Wearing sublime casuals designed by Marlene Stewart, Nolte plays actor Matt Hobbs, who is so gentle and affable that it takes you a moment to realize that these qualities are wrapped like a cozy blanket around an essential narcissism. When his wife (Tracey Ullman) leaves him, taking their baby girl out of the state, he finds it easier to stay in L.A. and live the life of the eternally hopeful than to make time for visits. Then suddenly Ullman’s character lands in jail and he’s stuck with Jeannie (Whittni Wright) — who’s now 6 years old. The arc of Matt’s development is clear: He has to learn to think beyond his own needs. What makes the movie so original is the juxtaposition of the life he leads with Jeannie with the world of the studio, where narcissism is rampant.

Nolte gives one of the funniest, most subtly nuanced and most accurate portrayals of an actor I’ve ever seen. In the early scenes, he seems to be parodying his own days as a pretty boy; later he parodies the Method. It’s a loving send-up, like Dustin Hoffman’s in “Tootsie.” These are actors whose Method preparation, after all, is famous: Nolte lived among the homeless for a while before shooting “Down and Out in Beverly Hills,” and in the scene where he entices his hosts’ neurotic dog into eating his supper by lapping dog food out of his bowl, that’s really what he’s eating.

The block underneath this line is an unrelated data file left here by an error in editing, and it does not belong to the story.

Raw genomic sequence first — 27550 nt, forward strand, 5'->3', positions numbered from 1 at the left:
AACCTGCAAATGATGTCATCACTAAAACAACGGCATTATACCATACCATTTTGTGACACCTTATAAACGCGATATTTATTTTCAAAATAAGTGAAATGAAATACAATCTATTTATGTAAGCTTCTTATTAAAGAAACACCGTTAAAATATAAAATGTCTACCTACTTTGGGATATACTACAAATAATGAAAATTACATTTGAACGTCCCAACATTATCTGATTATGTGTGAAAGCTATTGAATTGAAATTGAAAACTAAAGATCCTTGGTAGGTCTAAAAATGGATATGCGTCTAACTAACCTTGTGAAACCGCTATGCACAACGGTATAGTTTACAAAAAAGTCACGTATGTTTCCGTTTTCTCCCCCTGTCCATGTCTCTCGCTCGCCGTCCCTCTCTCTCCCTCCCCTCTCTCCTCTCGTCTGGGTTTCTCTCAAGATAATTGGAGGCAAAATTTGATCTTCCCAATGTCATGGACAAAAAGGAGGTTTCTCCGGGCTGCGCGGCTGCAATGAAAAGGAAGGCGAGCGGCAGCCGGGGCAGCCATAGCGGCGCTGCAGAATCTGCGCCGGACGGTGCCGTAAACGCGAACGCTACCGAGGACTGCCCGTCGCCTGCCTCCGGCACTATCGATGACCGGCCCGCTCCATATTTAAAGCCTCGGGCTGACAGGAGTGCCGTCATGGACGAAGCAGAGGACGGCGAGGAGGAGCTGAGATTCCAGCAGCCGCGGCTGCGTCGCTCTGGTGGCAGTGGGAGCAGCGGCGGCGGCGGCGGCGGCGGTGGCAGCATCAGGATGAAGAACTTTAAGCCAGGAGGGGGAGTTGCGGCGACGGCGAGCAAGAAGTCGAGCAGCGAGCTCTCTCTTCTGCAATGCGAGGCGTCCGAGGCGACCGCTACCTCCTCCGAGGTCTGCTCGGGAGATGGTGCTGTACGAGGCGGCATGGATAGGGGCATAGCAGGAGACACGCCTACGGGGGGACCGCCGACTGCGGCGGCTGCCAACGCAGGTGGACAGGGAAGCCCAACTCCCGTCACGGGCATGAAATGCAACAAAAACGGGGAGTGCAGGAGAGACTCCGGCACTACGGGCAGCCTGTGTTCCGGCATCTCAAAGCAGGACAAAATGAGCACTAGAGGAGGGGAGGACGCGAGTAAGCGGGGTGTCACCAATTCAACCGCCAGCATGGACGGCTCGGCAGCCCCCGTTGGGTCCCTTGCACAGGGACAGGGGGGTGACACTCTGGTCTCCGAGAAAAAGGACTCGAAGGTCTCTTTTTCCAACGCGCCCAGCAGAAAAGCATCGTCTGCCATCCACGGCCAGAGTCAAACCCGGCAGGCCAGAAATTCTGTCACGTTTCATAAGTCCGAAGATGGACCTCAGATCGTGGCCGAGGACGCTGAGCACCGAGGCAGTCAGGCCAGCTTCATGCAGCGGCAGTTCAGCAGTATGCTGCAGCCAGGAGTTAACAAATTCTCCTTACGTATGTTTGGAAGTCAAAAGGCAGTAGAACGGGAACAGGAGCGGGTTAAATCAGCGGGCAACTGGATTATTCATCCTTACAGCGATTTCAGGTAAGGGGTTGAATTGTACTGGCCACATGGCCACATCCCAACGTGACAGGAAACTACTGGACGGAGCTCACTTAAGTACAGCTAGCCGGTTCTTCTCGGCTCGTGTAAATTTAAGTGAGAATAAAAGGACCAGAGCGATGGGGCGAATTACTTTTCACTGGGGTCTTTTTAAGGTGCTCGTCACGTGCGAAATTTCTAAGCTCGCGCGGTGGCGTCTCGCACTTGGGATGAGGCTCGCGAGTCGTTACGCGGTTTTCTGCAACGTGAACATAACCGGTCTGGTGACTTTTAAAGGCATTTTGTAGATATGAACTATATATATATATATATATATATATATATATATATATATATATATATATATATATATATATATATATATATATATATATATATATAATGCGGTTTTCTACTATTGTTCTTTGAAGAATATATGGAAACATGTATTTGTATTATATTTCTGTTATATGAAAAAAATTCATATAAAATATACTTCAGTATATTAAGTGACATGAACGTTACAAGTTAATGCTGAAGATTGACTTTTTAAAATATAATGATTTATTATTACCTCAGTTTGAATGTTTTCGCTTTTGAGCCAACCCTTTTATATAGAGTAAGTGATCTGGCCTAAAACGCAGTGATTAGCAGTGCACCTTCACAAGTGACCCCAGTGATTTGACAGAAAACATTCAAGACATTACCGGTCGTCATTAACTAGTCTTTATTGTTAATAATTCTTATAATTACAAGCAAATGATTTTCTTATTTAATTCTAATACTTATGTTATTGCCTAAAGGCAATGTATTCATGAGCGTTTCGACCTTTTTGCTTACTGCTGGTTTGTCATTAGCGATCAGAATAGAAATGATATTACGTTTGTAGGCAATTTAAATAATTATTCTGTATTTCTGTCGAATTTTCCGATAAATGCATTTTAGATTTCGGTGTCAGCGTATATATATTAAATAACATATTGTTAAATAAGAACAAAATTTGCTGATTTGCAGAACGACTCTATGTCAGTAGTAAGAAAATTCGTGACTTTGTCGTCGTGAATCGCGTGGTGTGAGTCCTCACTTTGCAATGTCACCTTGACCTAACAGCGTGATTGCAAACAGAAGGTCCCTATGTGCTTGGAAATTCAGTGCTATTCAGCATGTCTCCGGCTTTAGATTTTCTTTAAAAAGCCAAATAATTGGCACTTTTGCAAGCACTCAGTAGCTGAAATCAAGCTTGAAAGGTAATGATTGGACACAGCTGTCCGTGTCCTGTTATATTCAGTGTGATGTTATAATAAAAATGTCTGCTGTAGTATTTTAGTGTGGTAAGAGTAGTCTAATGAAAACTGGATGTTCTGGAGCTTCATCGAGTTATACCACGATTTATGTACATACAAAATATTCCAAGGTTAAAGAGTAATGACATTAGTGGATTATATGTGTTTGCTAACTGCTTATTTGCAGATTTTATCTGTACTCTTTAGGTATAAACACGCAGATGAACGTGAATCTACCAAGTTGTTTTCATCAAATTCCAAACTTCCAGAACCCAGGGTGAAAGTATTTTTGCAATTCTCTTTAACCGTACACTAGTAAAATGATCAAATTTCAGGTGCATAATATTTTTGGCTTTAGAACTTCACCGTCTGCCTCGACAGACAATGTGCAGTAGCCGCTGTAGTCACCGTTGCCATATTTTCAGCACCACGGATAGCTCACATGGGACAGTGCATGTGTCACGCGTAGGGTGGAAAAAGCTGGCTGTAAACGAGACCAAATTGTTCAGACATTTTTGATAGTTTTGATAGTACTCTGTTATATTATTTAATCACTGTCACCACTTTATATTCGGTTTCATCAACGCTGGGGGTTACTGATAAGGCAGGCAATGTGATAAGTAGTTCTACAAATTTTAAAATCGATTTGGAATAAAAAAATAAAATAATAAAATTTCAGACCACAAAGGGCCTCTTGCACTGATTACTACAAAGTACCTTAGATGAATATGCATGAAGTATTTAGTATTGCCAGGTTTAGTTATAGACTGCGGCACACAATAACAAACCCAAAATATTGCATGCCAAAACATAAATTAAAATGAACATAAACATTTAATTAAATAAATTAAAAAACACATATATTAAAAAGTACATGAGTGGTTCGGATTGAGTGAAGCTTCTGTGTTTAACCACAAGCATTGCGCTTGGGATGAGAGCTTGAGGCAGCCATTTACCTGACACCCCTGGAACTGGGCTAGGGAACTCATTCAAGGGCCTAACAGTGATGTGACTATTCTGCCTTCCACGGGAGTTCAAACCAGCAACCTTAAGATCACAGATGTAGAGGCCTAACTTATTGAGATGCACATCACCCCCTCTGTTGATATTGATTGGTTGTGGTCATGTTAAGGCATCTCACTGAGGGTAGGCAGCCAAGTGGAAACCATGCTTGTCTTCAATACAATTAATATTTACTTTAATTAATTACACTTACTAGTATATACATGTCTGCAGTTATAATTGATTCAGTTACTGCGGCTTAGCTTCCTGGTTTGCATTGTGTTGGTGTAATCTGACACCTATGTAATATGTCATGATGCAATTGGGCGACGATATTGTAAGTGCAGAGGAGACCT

“I’ll Do Anything” contains an uproarious sequence in which Matt auditions for a bored director who immediately walks out of the room and lets his producer (Brooks), a tasteless blowhard, supervise. You can see Nolte’s Matt searching around for a hook into this guy, a way to read his hysterical outbursts, to maintain some dignity and sensibility without pissing anyone off. Nolte and Brooks don’t miss a trick.

Along with “Weeds” and Karel Reisz’s 1990 “Everybody Wins,” “I’ll Do Anything” is the neglected jewel among Nolte’s movies. No one went to see “Everybody Wins,” either. It’s a delicately shaped film noir in which Nolte is seduced by the most unexpected of femme fatales — Debra Winger as a Marilyn Monroe type (Arthur Miller wrote the script) with multiple personality disorder. (“I, like, break up,” is the way she explains her puzzling behavior.)